The Public Trust Doctrine

Well before the County of Hawai‘i should choose to continue to use the DWS or SUMP as a primary or secondary means of KWWTP wastewater disposal, a Total Maximum Daily Loading Study must be executed in the Honokohou Kealakehe Watershed.  When the determination that the daily nutrient loading is excessive, mitigations to remove at least 90% of the nutrients before being discharged into the brackish groundwater must be activated. Such treatment is economical and in practice in the continental US). These actions must be done whether or not the Supreme Court rules that an NPDES[11] the permit is needed.   It must be done to fulfill the Countyʻs constitutional obligation to manage wastes and the ocean in the Public Trust.

In strong language, the Hawai`i Supreme Court described the public trust doctrine as “the right of the people to have the waters protected for their use [which] demands adequate provision for traditional and customary Hawai‘ian rights, wildlife, maintenance of ecological balance and scenic beauty, and the preservation and enhancement of the waters . . .”
"For the benefit of present and future generations, the State and its political subdivisions shall conserve and protect Hawai‘i's natural beauty and all-natural resources, including land, water, air, minerals, and energy sources, and shall promote the development and utilization of these resources in a manner consistent with their conservation and in furtherance of the self-sufficiency of the State. All public natural resources are held in trust by the State for the benefit of the people."
(Article XI Constitution)

Class AA Pristine waters

The marine waters near the Kona Coast are Class AA per the State of Hawai‘i Administrative Rules § 11-54-3 (c)(1)   The rule states,
 “ It is the objective of class AA waters that these waters remain in their natural pristine state as nearly as possible with an absolute minimum of pollution or alteration of water quality from any human-caused source or actions.  To the extent possible the wilderness character of these areas shall be protected.”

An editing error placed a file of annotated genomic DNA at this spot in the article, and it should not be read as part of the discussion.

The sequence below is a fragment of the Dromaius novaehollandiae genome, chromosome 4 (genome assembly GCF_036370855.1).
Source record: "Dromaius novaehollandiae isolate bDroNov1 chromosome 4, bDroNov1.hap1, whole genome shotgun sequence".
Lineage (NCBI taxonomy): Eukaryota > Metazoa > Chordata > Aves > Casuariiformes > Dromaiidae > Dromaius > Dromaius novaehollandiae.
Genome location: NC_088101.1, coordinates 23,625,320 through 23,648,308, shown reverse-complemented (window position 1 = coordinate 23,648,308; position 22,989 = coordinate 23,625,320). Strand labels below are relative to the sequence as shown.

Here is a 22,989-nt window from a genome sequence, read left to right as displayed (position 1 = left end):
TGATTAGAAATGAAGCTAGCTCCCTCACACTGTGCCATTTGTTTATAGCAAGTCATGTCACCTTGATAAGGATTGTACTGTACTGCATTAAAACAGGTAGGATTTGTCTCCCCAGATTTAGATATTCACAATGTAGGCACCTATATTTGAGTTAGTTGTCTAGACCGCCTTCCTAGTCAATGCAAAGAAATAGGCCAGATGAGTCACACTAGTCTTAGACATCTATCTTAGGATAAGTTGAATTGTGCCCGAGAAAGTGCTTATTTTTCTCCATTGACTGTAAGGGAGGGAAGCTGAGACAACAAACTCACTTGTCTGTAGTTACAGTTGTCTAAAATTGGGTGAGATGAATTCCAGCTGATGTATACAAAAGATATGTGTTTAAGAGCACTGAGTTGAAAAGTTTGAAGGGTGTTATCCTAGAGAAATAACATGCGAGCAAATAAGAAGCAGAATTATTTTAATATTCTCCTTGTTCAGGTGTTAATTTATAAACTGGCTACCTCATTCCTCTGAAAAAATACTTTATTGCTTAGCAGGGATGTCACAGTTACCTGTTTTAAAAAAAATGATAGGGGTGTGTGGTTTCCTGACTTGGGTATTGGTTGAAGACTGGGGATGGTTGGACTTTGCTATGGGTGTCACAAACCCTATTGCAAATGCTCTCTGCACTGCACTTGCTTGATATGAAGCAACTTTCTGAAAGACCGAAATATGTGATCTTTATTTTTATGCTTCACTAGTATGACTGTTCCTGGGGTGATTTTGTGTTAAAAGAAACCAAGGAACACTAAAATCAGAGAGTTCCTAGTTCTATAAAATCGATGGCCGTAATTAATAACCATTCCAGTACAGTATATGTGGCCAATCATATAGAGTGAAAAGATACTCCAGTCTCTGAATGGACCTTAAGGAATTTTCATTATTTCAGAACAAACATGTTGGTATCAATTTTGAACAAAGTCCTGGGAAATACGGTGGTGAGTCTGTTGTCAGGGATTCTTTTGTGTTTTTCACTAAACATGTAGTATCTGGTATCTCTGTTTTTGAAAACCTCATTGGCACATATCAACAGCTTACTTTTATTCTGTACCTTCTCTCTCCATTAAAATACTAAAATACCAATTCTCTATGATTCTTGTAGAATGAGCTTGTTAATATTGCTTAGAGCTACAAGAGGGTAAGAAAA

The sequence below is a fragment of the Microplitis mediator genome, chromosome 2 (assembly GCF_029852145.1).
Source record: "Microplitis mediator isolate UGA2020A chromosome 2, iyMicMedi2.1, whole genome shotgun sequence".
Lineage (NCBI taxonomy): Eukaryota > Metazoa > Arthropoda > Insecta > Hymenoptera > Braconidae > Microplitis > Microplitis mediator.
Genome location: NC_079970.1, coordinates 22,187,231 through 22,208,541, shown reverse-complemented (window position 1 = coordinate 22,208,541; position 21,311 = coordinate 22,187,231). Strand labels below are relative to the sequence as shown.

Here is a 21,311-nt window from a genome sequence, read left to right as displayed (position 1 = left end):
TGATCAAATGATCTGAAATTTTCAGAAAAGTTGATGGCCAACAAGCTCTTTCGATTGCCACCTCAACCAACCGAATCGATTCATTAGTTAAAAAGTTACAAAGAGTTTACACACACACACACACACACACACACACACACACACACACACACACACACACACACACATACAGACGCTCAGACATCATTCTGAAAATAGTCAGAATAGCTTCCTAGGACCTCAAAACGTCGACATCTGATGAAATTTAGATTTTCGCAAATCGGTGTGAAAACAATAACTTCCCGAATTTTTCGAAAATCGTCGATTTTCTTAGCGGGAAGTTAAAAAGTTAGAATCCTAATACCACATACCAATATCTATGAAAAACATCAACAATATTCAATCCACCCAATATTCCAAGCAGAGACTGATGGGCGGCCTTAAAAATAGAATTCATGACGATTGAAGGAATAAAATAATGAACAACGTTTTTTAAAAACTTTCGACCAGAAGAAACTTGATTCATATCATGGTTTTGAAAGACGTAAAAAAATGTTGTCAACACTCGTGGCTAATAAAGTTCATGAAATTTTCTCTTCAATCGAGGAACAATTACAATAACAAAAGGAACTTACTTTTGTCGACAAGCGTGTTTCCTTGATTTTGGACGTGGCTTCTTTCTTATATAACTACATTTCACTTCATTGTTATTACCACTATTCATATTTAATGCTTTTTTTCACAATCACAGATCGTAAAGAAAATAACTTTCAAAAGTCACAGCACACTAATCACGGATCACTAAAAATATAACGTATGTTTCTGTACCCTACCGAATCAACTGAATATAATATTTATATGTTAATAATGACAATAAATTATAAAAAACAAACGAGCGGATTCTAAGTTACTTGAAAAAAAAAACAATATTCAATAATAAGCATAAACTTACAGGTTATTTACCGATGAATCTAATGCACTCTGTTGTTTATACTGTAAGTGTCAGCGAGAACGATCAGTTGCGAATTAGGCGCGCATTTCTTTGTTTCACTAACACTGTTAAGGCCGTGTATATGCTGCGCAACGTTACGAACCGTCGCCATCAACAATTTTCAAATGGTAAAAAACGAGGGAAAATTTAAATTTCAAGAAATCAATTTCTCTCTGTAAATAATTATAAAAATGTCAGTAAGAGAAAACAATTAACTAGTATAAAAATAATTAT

These directives are clear and not optional.  However, the state has allowed human-caused alterateration when it permits tons of nutrients from the KWWTP to flow into the ocean in clear defiance of its own regulations.  The message this conveys to the County of Hawai‘i is that water quality rule violations have no consequences.

The Precautionary Principle

International Law and treaties establish the Precautionary Principle[12].  It says that when science is not clear about the environmental consequences of an action or policy and convincing that countries will err on the side of caution until such time are science clarifies the issue.

In the matter of the KWWTP sump discharge polluting the nearshore waters, applying the precautionary principle, we can document that such discharge is harmful to the marine environment.  Tragically, nutrient pollution effects synergize with ocean warming accelerating the demise of the coral reef.  There is little we can do about ocean warming, thus amplifying the need for greater precautions.

Reasonable Scientific Certainty

In this matter of the KWWTP wastewater disposal in the "sump," the demand for scientific proof is absurd as no such proof can be established.